The casting was profoundly perfect, and everyone on stage was so deeply into his or her absurdity that there was not a single false move (although King Bobeche’s repeated Groucho references were probably not necessary). Tracey Welborns’s Bluebeard was, wonderfully, a mild-looking bespectacled Bill Gates type—in a dorky polo shirt and Dockers, he sang with his hands in his pockets, occasionally pushing his glasses up his nose. This understatement only added to his creepiness, and when he sang (and he sang incredibly) his character became whole. Peter Nathan Folz’s Prince Saphir was a useless suburban white-boy mallrat, complete with goofy hiphop hand gestures; Phyllis Pancella’s Boulotte was a wide-eyed dizzy broad, the kind that snaps to only when the gravy train is about to tip; and Kevine Burdette’s Popolani (with the mullet, the ’stache, the cheap-o white sneakers) somehow stole every scene he was in with his goofy William Macy loser persona and explosive Jim Carrey physicality. Everybody had voice and used it—the songs were, of course, very much of the period and overly dramatic, meaning that there were a lot of sustained high notes to thrill the folks in the cheap seats. And the singers made the most of the opportunities to show off.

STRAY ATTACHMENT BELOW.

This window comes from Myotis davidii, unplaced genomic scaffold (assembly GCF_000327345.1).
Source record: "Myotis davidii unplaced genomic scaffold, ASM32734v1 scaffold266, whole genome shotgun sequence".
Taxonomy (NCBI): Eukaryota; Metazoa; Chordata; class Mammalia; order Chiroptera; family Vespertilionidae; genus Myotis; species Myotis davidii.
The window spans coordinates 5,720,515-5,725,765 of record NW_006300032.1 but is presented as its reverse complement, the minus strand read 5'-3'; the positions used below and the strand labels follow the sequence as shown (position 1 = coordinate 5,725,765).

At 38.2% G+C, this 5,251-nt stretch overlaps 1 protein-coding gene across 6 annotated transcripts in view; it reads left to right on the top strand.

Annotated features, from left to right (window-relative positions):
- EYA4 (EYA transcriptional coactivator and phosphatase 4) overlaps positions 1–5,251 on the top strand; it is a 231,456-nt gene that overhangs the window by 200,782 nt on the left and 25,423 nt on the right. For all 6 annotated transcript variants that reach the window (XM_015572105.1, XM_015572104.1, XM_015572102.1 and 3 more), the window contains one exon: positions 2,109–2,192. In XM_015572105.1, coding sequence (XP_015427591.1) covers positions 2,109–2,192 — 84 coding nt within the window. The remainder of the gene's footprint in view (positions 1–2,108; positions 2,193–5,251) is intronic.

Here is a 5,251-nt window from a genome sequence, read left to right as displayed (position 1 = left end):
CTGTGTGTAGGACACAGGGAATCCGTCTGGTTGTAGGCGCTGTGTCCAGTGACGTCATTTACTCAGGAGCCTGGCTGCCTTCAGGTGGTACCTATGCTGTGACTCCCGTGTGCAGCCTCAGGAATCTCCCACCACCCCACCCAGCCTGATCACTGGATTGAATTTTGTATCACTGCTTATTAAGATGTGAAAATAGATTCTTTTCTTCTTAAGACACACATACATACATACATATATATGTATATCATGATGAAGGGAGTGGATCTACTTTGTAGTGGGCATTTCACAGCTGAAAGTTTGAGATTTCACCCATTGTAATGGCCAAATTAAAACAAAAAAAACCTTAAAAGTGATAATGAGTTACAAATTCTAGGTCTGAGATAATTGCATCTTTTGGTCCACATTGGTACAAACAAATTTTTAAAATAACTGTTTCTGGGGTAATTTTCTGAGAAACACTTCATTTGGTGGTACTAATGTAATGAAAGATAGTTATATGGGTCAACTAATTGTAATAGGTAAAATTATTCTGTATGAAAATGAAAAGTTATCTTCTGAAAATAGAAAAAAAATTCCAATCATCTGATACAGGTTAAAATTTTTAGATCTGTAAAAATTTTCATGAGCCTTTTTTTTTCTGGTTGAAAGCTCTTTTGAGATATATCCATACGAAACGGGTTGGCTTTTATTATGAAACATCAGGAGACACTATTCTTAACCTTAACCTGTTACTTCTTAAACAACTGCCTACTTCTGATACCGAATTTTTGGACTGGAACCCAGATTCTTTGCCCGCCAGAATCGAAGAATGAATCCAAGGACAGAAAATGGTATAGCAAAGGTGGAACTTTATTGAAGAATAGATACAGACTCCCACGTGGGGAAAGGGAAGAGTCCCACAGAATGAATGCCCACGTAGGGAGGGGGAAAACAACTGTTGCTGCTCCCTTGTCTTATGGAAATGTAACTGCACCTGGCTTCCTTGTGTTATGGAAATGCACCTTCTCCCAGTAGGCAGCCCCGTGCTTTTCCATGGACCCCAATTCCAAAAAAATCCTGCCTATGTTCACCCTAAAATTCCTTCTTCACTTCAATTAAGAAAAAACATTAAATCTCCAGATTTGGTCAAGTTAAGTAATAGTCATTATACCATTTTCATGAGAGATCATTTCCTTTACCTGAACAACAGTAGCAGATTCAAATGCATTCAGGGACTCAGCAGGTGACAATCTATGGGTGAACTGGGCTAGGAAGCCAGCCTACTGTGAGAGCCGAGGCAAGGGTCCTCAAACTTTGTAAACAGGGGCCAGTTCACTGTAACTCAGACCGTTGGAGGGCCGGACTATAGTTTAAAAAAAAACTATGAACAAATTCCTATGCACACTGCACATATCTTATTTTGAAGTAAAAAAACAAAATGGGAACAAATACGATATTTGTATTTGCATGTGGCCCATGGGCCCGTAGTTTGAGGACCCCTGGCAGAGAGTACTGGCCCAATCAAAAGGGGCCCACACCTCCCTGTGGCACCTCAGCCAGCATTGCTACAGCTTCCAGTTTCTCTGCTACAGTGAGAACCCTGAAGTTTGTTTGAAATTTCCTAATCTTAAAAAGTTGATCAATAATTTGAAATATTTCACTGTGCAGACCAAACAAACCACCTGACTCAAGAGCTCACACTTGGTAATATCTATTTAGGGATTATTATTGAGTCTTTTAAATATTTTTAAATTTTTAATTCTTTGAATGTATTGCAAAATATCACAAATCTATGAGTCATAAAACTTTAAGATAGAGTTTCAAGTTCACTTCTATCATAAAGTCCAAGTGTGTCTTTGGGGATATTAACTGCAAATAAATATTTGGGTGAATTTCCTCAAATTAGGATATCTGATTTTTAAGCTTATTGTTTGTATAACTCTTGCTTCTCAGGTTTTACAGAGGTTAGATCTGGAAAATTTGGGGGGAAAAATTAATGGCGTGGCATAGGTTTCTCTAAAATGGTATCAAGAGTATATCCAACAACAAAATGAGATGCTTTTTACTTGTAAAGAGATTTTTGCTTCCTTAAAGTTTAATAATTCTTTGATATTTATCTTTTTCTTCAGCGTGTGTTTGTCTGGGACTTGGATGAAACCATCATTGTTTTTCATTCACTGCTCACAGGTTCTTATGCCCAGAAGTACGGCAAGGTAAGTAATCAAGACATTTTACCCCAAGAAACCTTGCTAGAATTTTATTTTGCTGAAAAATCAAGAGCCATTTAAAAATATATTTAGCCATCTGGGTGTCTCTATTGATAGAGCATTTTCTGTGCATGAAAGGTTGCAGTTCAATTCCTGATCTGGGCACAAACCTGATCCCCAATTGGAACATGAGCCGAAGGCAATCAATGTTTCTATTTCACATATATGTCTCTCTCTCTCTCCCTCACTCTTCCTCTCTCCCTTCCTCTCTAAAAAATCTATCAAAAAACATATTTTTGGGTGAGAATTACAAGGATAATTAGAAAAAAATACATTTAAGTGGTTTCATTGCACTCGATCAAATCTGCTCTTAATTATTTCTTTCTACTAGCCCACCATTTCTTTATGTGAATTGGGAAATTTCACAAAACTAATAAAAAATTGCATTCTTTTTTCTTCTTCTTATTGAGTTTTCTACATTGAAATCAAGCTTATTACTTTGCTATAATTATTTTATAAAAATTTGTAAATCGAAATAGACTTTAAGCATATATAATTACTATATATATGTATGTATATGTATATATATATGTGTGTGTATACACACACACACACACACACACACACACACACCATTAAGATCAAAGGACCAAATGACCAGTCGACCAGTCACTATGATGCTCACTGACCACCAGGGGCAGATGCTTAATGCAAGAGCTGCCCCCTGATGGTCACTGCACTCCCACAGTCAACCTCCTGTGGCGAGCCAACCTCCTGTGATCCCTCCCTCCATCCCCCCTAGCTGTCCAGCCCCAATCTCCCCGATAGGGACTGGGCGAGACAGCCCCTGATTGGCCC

The incredibly dead-on and unrelenting modern social satire, references and commentary were largely nonverbal—and their success was due largely to the genius of choreographer and Schenectady-native Helena Binder, whom some of you may know as Blanche Blotto. This is one of those productions that would rock the deaf.

The play is done under the auspices of the New York City Opera, which may now bring it to New York. This play is so audacious, so pitch-perfect, and so funny, they might consider passing through Lincoln Center and going straight on to Broadway.

If you think you hate opera, if you think that opera is, as Spike Jones said, “a fat guy in a clown suit, screamin’ like we was deef,” you gotta see this. You will be converted.

—Paul Rapp

Send A Letter to Our Editor
Back Home
Jazz Dogs
Copyright © 2002 Lou Communications, Inc., 4 Central Ave., Albany, NY 12210. All rights reserved.